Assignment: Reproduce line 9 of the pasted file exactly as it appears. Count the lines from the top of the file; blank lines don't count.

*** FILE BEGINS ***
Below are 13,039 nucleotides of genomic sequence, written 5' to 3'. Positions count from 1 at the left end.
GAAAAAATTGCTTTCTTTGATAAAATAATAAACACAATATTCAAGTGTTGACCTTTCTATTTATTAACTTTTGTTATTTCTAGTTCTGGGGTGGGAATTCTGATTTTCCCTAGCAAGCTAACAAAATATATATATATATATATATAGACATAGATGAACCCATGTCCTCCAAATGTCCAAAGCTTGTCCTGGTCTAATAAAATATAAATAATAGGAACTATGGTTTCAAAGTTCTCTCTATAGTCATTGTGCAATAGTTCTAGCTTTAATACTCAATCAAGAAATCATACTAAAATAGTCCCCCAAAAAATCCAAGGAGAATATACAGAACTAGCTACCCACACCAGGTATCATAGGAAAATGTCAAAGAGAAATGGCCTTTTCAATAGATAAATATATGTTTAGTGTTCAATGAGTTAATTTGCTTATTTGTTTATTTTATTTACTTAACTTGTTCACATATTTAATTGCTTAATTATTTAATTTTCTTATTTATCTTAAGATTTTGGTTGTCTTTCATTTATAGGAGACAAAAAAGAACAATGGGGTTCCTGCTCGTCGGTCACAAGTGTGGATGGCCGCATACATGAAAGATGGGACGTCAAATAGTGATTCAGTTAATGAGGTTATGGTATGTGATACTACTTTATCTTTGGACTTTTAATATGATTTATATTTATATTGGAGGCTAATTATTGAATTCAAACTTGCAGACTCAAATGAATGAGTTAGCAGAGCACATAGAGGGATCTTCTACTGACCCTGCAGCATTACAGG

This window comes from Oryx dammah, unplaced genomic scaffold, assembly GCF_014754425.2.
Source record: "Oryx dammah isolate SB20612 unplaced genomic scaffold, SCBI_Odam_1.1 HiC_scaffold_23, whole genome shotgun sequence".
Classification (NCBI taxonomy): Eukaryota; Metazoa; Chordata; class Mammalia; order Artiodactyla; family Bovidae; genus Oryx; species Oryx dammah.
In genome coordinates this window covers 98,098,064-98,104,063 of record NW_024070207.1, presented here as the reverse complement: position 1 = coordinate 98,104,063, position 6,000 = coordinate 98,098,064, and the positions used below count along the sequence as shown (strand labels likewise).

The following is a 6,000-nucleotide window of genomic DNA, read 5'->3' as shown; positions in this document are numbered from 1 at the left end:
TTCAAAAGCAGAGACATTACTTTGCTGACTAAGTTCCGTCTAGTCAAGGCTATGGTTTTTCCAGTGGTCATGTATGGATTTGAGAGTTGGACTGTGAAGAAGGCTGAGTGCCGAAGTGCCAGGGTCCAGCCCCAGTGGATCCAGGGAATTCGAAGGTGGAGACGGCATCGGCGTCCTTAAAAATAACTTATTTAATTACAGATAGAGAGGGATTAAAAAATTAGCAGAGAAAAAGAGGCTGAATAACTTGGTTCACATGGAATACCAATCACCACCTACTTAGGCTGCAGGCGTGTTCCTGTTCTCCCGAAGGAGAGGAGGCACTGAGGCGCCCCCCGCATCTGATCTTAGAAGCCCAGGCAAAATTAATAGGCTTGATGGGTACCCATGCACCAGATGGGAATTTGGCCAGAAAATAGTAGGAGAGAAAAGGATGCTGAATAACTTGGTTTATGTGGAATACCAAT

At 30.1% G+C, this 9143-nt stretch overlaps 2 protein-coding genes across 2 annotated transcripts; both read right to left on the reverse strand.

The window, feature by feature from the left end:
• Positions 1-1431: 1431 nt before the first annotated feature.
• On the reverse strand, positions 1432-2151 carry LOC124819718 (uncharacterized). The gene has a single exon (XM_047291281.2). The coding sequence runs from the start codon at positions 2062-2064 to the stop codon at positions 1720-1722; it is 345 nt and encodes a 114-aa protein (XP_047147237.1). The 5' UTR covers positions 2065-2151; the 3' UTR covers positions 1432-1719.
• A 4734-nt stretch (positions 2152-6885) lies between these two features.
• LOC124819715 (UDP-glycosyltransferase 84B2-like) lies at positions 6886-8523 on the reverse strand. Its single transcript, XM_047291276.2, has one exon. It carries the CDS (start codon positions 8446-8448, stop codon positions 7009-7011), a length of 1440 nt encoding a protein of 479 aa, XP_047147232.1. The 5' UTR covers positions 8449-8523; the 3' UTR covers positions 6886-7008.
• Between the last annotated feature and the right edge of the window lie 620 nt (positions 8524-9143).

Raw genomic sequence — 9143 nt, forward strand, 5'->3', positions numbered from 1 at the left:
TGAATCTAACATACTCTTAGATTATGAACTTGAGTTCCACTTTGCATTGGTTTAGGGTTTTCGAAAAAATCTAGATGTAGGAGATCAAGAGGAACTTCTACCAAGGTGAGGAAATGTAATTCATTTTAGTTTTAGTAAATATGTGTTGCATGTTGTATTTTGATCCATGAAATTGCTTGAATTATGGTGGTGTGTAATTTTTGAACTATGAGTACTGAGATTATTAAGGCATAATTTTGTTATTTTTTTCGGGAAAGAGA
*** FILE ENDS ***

At 30.1% G+C, this 9143-nt stretch overlaps 2 protein-coding genes across 2 annotated transcripts; both read right to left on the reverse strand.